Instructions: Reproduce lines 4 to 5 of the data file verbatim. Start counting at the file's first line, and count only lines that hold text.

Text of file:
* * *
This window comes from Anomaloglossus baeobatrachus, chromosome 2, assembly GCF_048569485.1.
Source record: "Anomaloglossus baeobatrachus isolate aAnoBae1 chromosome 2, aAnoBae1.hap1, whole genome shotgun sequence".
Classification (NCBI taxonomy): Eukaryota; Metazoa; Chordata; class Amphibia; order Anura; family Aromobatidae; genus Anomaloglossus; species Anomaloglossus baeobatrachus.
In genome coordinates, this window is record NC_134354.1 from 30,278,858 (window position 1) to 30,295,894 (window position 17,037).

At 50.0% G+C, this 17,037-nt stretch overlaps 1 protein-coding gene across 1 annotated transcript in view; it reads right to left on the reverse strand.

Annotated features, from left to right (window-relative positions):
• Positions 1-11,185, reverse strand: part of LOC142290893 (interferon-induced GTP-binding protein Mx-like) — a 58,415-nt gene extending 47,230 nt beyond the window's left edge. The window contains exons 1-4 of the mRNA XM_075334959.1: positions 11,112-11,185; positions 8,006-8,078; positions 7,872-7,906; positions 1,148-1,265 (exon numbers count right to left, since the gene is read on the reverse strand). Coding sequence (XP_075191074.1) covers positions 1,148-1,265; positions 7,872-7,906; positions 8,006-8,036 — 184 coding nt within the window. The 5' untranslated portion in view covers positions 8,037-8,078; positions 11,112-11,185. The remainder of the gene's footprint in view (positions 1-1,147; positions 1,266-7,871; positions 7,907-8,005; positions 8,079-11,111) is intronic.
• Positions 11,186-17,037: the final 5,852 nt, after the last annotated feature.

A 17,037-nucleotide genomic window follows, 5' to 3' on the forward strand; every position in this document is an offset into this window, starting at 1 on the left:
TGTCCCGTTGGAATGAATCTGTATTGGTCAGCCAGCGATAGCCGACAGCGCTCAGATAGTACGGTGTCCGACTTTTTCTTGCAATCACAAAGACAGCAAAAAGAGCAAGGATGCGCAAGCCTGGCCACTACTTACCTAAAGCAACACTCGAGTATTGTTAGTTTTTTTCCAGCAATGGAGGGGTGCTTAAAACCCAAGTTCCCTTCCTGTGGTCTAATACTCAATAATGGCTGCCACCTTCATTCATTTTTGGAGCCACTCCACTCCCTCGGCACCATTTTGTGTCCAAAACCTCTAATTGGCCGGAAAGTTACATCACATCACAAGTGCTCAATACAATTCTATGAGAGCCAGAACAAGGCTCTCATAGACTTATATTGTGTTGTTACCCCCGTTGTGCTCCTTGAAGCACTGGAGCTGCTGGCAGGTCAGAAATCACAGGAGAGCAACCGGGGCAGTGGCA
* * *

In genome coordinates, this window is record NC_134354.1 from 30,278,858 (window position 1) to 30,295,894 (window position 17,037).

At 50.0% G+C, this 17,037-nt stretch overlaps 1 protein-coding gene across 1 annotated transcript in view; it reads right to left on the reverse strand.